Posting the seventh quickest time in Friday evening’s practice round, Logano was the fifth quickest in a 10 lap run.
Quiet and steady seems to be Logano’s modus operandi as he drove to his fourth pole position of the season.
Starting first and with the number one pit stall toward Turn 2 for Sunday’s season finale, Logano truly loves his chances.
“I feel like we’re in a great spot right now,” he offered. “I feel like our team is in a great spot for a lot of reasons. For one, we’re not happy to be here. We’re not just happy to be in the Championship 4. This isn’t enough for us.”
Riding along and being happy to be here has never been in Logano’s vocabulary. Rather, it is about winning, rallying and bonding with his team and being the best that he can be for his organization and support system.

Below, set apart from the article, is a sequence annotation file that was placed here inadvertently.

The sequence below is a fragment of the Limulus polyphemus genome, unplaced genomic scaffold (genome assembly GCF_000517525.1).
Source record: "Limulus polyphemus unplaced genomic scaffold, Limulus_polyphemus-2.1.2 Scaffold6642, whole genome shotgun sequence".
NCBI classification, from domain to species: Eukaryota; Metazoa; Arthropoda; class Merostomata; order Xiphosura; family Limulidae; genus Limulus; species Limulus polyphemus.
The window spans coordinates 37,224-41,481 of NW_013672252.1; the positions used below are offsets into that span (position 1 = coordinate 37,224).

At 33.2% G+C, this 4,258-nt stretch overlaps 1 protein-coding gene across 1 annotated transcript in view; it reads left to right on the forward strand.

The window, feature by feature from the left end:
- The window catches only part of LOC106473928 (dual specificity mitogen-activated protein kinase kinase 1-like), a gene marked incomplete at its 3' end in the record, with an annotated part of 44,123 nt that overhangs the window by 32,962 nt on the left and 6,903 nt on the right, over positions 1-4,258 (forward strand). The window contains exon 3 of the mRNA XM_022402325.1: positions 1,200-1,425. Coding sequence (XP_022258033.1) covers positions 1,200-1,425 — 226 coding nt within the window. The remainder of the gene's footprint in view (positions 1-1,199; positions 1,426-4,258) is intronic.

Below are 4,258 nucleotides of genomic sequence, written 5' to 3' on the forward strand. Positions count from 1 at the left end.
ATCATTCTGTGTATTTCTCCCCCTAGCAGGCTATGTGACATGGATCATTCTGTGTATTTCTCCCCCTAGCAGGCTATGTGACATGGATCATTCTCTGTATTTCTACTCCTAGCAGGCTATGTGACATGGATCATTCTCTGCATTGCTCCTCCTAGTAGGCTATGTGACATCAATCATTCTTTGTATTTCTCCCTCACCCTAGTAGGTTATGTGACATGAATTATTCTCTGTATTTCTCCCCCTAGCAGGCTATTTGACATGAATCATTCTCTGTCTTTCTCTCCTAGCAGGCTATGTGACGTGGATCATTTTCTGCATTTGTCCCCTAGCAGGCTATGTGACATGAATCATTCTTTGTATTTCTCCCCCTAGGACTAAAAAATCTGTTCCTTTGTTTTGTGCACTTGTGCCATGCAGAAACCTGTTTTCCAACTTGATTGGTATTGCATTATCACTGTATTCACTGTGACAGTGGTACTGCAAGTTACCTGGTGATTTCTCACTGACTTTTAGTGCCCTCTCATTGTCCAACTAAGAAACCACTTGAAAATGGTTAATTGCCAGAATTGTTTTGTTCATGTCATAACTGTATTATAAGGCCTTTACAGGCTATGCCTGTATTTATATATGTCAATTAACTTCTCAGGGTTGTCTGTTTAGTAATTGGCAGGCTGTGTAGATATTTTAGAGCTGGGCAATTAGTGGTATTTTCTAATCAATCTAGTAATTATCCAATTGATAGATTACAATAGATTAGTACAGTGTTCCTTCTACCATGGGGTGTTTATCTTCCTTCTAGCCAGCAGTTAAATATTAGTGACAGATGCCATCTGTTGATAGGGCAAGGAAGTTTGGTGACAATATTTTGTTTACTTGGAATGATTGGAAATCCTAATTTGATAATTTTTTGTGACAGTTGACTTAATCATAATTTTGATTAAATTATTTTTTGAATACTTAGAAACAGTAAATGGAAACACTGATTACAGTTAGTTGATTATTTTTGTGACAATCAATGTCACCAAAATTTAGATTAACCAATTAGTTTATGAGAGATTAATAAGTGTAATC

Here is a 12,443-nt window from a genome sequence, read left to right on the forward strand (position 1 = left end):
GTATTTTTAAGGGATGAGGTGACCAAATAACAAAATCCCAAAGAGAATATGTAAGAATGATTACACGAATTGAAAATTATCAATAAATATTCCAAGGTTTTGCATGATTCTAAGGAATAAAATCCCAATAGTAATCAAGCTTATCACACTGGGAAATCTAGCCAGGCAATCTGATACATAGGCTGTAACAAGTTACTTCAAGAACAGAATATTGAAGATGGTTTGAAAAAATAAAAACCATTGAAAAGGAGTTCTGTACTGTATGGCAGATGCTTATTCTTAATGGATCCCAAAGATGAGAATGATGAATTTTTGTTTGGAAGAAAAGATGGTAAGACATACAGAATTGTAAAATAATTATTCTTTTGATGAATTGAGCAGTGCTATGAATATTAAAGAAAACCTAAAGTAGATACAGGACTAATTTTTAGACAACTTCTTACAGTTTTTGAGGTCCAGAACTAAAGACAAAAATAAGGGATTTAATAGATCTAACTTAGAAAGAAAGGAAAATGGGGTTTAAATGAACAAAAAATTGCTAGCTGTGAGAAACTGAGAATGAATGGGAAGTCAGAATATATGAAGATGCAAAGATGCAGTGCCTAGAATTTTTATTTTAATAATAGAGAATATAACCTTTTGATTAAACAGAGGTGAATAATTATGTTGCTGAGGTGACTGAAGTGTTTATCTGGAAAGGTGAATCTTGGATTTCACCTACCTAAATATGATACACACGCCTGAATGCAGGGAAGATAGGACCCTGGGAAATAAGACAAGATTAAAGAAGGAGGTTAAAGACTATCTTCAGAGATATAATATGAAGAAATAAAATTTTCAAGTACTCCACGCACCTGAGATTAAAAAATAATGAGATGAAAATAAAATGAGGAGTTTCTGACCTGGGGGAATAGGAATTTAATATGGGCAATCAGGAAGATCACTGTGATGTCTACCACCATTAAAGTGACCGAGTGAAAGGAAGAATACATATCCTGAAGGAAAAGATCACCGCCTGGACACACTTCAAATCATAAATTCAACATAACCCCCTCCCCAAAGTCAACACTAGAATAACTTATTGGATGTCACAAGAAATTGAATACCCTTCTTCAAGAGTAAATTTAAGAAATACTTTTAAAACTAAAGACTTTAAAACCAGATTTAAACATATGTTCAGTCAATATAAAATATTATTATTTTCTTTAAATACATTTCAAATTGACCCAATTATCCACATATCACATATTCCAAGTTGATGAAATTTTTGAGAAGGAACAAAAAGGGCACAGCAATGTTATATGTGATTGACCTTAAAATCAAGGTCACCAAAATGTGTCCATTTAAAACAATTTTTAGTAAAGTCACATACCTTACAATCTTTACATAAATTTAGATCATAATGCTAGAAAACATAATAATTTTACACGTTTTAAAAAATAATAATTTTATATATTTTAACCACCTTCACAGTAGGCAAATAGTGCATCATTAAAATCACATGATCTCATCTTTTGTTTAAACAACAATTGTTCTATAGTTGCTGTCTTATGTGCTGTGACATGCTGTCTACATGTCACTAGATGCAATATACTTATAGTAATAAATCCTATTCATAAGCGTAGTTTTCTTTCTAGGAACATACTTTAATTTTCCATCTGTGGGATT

If there is a driver who is up to the task against the youngest Championship 4 field in NASCAR Playoffs history, Logano is more than up for the task at hand.
“I feel like that’s a number one driver of the 22 team, to win this thing,” he remarked. “I think with that mentality and the three weeks we’ve had since Vegas, to really focus in here, it’s going to give us a huge advantage to not only have a good practice plan and set our car up, but also execute this race correctly on top of the experience that we got.”
Luis Torres contributed to this feature directly on-site from Phoenix and Avondale, Arizona.